Description: The purpose of this study is to present in narrative form a discussion of the evolution of hand tools employed in woodwork. The purpose is to make this treatment as concise as possible, and at the same time to depict in some detail a comprehensive analysis of the topic under consideration.
Date: June 1953
Creator: Johnson, Thomas Burnett

The Evolution of Dexter and Me

Description: The Evolution of Dexter and Me is a collection of one vignette and four short stories. All of the stories deal with young men figuring out and coping with their daily life and environment. The "Dexter stories" deal with a character I developed and evolved, Dexter, a sane young man trying to find the best way to cope in an insane system.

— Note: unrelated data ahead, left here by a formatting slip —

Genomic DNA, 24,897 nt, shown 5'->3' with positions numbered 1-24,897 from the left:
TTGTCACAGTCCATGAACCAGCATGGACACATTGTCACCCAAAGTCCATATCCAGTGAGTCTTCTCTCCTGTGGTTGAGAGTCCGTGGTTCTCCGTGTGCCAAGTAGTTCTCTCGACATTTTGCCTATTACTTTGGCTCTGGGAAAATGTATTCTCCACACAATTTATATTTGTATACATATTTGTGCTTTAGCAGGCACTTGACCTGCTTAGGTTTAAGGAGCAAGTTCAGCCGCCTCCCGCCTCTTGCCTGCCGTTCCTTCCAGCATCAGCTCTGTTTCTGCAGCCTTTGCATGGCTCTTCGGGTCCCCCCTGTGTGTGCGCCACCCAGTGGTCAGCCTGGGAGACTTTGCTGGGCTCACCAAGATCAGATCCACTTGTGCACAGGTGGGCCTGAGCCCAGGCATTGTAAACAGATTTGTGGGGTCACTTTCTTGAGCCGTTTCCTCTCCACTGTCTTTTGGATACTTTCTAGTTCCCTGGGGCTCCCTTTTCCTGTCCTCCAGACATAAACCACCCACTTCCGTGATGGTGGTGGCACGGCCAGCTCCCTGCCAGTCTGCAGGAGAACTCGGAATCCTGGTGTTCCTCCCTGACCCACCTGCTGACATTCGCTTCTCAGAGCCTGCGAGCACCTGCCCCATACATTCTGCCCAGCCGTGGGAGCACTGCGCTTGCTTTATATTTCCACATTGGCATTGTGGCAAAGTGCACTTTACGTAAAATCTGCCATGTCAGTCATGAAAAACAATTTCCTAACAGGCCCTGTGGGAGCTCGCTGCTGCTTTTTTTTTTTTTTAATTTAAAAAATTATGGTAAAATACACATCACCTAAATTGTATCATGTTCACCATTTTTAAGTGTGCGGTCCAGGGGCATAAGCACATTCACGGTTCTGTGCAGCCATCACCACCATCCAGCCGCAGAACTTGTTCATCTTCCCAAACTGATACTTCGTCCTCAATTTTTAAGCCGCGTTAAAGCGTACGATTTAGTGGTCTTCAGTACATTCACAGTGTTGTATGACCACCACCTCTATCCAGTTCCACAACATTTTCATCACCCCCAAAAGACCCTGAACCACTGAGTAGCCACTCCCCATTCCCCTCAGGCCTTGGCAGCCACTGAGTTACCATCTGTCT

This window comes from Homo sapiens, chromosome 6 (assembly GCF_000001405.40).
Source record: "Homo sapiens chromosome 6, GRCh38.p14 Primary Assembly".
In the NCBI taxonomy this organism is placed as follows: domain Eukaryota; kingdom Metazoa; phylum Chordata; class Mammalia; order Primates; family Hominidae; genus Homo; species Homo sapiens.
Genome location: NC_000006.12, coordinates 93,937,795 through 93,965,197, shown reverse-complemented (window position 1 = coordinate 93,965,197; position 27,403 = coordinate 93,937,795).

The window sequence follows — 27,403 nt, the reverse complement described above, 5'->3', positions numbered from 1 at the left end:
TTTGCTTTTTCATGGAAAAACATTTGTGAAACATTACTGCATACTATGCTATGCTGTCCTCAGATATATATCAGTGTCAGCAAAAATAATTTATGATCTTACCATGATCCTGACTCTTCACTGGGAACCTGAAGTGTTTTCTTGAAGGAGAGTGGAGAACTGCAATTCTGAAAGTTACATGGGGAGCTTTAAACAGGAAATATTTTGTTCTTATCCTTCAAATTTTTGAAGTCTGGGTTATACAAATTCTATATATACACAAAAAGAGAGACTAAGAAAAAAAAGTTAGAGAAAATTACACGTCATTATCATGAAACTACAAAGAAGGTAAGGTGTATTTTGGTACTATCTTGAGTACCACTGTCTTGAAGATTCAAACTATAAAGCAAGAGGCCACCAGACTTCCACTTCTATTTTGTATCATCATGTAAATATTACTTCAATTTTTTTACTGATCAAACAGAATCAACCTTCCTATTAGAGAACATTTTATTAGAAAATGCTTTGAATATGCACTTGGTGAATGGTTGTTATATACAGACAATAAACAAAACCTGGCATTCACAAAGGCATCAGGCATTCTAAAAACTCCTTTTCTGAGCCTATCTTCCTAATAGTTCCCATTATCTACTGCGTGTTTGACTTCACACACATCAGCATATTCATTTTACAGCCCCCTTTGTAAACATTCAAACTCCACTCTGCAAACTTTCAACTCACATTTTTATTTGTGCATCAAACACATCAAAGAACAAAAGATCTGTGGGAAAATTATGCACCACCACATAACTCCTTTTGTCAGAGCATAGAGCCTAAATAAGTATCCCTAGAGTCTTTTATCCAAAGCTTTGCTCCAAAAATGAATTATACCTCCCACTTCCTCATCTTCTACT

Date: May 1996
Creator: Bond, Ray (Edgar Ray)

The Evolution of Doors and Doorways

Description: It has been desired that this work will provide interested students informative reading concerning doorways as a part of architecture. It is hoped that it will be a literary contribution to the beginning architectural student and that he study will provide a point of interest for the further study of architecture and its many elements.
Date: August 1952
Creator: Griffith, Tom Jack